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Willful Desertion as Grounds for Divorce

14/08/13 9:00 AM

Upset Teenage Girl With Friends Gossiping In Background

When one person decides to file for divorce, some states require that this person have a legal reason for filing for divorce. This type of divorce is referred to as fault-based divorce, in which one spouse is responsible for the breakdown of the marriage.  When there are grounds for divorce, the process is much simpler and quicker than if there are no grounds for divorce, for instance when dealing with a no-fault divorce.  One grounds for divorce is willful desertion. While you can file for a no-fault divorce in the state of Connecticut, willful desertion is one type of grounds for divorce accepted in the state.

Willful desertion is considered grounds for divorce because it is the abandonment of one spouse by another. Willful desertion is defined as “the willful absenting of one party to the marriage contract from the society of the other, coupled with the intention on the part of the absenting party to live apart, in spite of the wish of the other, and not to return to cohabitation,” (Casale v. Casale, 138 Conn. 490, 492, 86 A.2d 568 (1952)).  As opposed to separation, in which two spouses live apart but they both give their consent to do so, willful desertion occurs when one spouse decides to live apart from his or her spouse despite the fact that the other spouse does not want to. Likewise, if your spouse no longer lives with you due to incarceration or some kind of forced separation, it is not considered willful desertion. The desertion by your spouse must be voluntary in order for you to make a case for willful desertion as grounds for divorce.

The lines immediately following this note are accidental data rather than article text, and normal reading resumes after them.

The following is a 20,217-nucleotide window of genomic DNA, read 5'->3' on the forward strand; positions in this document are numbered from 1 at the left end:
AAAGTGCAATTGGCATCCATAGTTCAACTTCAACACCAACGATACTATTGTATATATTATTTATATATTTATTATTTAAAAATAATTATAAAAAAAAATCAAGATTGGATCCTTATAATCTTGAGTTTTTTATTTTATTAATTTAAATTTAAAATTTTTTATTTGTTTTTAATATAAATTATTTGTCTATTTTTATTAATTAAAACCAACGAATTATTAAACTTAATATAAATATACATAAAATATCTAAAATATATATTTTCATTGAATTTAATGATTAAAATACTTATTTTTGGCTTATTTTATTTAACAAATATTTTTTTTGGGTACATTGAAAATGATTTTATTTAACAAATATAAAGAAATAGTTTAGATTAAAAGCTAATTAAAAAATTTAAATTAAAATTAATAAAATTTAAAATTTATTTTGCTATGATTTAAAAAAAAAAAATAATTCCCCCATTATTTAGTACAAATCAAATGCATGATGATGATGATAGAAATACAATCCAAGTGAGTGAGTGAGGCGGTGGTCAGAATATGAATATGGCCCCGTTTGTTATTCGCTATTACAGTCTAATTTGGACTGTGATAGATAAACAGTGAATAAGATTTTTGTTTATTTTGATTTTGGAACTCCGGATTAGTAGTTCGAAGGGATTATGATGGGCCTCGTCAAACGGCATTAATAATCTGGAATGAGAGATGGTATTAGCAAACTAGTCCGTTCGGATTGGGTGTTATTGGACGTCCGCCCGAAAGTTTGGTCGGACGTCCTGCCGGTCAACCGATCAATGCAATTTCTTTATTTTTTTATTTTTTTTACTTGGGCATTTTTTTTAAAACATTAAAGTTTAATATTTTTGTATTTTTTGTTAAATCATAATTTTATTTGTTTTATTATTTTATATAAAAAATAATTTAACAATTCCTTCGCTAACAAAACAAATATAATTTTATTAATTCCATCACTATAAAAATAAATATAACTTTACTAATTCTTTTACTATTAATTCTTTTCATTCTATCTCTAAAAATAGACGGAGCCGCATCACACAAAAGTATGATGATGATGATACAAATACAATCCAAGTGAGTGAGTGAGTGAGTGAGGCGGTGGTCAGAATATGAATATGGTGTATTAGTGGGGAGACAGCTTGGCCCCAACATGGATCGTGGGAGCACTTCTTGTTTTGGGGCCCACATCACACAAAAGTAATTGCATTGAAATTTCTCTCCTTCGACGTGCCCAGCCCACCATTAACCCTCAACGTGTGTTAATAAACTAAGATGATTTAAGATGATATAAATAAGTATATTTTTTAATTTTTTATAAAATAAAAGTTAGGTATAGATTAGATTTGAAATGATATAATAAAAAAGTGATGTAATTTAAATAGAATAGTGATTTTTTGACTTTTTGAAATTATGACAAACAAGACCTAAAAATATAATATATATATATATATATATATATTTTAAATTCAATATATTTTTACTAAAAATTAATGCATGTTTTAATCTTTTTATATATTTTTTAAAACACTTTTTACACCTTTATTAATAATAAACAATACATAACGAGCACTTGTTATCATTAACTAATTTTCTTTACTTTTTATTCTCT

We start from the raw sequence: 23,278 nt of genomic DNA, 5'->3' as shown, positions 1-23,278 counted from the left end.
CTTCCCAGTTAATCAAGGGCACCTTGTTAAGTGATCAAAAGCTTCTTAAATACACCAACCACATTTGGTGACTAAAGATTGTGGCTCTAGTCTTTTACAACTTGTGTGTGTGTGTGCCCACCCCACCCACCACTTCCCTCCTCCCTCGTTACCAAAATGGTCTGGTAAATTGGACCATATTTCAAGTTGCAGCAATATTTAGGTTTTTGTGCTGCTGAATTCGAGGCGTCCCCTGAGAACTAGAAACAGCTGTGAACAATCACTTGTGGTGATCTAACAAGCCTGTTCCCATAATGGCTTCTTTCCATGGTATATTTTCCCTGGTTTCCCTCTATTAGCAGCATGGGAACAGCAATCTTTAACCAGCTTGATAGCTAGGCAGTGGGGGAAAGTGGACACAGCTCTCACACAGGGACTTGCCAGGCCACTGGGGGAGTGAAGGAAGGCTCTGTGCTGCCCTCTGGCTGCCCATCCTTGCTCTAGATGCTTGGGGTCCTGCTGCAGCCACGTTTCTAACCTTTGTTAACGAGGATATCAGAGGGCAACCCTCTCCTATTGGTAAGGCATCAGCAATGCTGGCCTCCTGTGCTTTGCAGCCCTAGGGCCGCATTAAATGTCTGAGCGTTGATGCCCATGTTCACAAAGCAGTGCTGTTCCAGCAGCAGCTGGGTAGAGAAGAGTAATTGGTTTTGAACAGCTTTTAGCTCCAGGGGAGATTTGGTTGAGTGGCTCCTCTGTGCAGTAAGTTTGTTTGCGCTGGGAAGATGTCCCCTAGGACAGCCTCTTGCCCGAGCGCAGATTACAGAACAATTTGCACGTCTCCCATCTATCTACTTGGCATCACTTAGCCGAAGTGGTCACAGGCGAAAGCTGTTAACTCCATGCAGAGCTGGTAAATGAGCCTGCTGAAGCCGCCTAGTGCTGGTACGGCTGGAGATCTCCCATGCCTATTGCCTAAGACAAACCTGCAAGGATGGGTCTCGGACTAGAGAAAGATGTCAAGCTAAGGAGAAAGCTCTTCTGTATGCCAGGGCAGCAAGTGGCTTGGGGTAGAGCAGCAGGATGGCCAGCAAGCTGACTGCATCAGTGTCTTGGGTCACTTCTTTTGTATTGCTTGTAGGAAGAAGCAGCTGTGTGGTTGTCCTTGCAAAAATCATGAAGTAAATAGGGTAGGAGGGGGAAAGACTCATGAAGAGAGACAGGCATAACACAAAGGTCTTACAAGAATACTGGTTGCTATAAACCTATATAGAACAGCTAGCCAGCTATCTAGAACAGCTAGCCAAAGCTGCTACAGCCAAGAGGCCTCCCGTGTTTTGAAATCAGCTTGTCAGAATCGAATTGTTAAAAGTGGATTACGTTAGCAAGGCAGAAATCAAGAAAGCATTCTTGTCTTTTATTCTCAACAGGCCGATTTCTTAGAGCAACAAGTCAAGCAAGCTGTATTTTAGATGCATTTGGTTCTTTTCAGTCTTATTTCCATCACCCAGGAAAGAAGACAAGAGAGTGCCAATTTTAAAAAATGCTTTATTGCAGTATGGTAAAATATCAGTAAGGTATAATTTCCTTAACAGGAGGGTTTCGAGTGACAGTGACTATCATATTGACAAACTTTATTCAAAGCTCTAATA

Willful desertion can be considered cause for divorce in the following situations: “(1) cessation from cohabitation; (2) an intention on the part of the absenting party not to resume it; (3) the absence of the other party’s consent; and (4) absence of justification,” (Gannon v. Gannon, 130 Conn. 449, 450, 35 A.2d 204 (1943)).  Keep in mind that in order to receive a divorce based on willful desertion, you must be able to prove the desertion in court. This means you must prove each of the elements listed above in order to make a case for willful desertion in court. In order to prove willful desertion as grounds for divorce, you will need evidence of the desertion.

If you believe that you have been willful deserted, you deserve a divorce. In order to build evidence and prove your case in court, it is in your best interest to hire an experienced divorce attorney. Divorce attorneys are familiar with at-fault divorce cases and can therefore guide you during the divorce process to ensure that you are able to build a strong case. Our initial consultation is always free and we can answer your questions about divorce before you make the final decision. Together, we can make the right decisions concerning your case to make this process cheaper and easier.

Posted by Peter McGuinness | in Grounds for Divorce | Comments Off

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